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Do you have these symptoms? 'Brain fog' after COVID-19 takes its toll

Do you have these symptoms? 'Brain fog' after COVID-19 takes its toll

Image source: © canva
Natalia Witulska,
01.03.2024 16:00

COVID-19 is a highly contagious disease primarily targeting the respiratory system and lungs. Moreover, even after recovering from the illness, many people experience a variety of complications. One of them is known as ‘brain fog,’ which causes memory problems, difficulty finding the right words, and trouble finishing sentences.

The COVID-19 pandemic started in March 2020 and caused a global shutdown for several months. Air travel was restricted, and only business travel was allowed. Every day, people anxiously awaited news of how many people had been infected with the SARS-CoV-2 virus.

Unfortunately, many people who contracted COVID-19 have experienced various complications. These include respiratory problems, issues with concentration, memory problems, sleep difficulties, deterioration of sleep quality, and what is commonly known as "COVID fog."

Medical experts from Imperial College London have published their findings in the New England Journal of Medicine scientific journal. They have found that brain fog is a real and significant issue, which can cause a decline of up to six IQ points.

COVID-19 may cause cognitive decline of about six IQ points

"The potential long-term effects of COVID-19 on cognitive function have been a concern for the public, healthcare professionals, and policymakers, but until now, it has been difficult to objectively measure them in a large population sample," said Professor Adam Hampshire, co-author of the new study, in a media interview.

A team of experts from Imperial College London has analysed data from one of the world's most extensive and longest-running studies of SARS-CoV-2 and Covid-19. The study, which began in April 2020, has involved over three million participants from the UK. The research focused on the people affected by the "long tail" of COVID-19 symptoms and found that ‘brain fog’ is a real phenomenon that can have serious consequences.

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‘Brain fog’ and its effects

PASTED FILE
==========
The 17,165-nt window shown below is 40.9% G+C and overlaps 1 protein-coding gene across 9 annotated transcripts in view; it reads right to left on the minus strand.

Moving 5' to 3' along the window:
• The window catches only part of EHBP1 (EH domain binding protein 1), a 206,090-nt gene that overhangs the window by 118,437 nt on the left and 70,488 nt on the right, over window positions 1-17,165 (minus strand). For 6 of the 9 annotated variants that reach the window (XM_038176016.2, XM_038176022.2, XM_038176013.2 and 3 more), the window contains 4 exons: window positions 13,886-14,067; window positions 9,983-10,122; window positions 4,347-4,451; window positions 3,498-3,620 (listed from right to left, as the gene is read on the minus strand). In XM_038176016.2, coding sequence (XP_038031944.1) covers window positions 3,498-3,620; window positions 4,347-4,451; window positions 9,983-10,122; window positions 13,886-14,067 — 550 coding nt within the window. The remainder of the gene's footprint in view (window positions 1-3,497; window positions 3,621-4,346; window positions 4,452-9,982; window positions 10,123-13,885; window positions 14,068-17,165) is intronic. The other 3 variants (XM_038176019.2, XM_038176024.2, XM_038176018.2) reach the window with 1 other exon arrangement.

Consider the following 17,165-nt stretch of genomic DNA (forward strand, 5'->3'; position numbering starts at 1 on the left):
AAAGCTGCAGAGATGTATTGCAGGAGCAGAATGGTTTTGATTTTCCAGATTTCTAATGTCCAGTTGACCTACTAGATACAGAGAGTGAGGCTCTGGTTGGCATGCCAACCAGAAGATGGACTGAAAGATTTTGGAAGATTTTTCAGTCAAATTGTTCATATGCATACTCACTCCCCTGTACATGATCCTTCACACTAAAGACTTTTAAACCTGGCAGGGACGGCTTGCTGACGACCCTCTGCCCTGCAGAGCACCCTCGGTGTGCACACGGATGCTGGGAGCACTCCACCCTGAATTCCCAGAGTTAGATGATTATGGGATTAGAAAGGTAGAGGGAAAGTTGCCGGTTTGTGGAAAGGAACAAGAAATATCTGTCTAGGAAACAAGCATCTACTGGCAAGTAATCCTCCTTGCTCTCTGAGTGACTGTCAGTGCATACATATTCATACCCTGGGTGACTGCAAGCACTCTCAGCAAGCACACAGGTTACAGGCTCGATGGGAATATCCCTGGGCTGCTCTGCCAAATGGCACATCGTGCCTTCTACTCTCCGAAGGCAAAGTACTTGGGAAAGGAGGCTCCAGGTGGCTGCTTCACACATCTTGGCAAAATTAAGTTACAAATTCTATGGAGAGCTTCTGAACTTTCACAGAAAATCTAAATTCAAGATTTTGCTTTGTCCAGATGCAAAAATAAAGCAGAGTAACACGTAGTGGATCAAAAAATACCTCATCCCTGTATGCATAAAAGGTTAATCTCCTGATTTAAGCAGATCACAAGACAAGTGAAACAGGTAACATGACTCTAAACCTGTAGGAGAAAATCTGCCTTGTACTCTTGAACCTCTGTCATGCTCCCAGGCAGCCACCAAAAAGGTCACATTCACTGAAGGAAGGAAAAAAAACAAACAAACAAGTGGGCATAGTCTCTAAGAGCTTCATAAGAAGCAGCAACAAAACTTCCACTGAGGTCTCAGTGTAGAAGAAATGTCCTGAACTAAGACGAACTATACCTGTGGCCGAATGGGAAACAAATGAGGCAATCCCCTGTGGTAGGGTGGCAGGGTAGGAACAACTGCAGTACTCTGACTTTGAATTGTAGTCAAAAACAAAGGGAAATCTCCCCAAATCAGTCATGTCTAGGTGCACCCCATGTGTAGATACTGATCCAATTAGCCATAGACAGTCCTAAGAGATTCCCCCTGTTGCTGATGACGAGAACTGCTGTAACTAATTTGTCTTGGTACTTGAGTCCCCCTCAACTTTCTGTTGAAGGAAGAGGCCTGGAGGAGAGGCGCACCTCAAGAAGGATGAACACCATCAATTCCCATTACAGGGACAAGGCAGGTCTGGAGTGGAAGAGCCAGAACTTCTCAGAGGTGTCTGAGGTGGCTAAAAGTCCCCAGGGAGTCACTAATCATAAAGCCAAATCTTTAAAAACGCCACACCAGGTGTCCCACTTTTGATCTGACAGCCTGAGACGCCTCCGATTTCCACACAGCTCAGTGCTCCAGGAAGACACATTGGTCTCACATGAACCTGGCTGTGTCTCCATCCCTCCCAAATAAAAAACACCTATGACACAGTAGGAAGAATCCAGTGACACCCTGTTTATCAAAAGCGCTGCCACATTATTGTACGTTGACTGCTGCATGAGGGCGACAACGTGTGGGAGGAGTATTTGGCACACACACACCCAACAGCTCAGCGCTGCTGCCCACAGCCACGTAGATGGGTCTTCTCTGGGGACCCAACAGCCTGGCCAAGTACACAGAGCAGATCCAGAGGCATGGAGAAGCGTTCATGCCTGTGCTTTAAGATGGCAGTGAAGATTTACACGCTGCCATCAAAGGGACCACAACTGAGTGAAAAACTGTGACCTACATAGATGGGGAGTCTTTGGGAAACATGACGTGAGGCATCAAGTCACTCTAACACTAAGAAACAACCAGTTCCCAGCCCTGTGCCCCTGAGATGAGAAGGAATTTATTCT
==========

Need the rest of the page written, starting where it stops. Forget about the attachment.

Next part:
The study on 'brain fog' was conducted online to measure cognitive abilities that COVID-19 impacts. The researchers compared the cognitive function results with the duration and severity of symptoms.

According to geekweek.interia.pl, between three and four per cent of the participants were categorised as long-term COVID-19 patients who reported symptoms lasting more than 12 weeks. What's more, the majority of this group of patients still experienced symptoms up to a year later.

"By using our online platform to measure multiple aspects of cognition and memory at a large scale, we were able to detect small but measurable deficits in cognitive task performance. We also found that people were likely affected in different ways depending on factors such as illness duration, virus variant and hospitalisation," the researchers explained in a media interview.

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Coronavirus reduces our intelligence quotient

According to geekweek.interia.pl, the study discovered slight yet notable differences in cognitive abilities between those who contracted COVID-19 and those who did not. The decline in cognitive performance ranges from three to six IQ points, but it is important to note that this difference would not be noticeable in the daily life of an average person. However, at a population level, the scale of the pandemic may make such differences perceptible.

"Even if cognitive deficits after COVID-19 are of small magnitude on average, a substantial minority of people have more significant deficits which are likely to affect their ability to work and function. Given the scale of the pandemic and the number of people affected, this is particularly worrisome", the researchers report.

Source: geekweek.interia.pl, The Guardian

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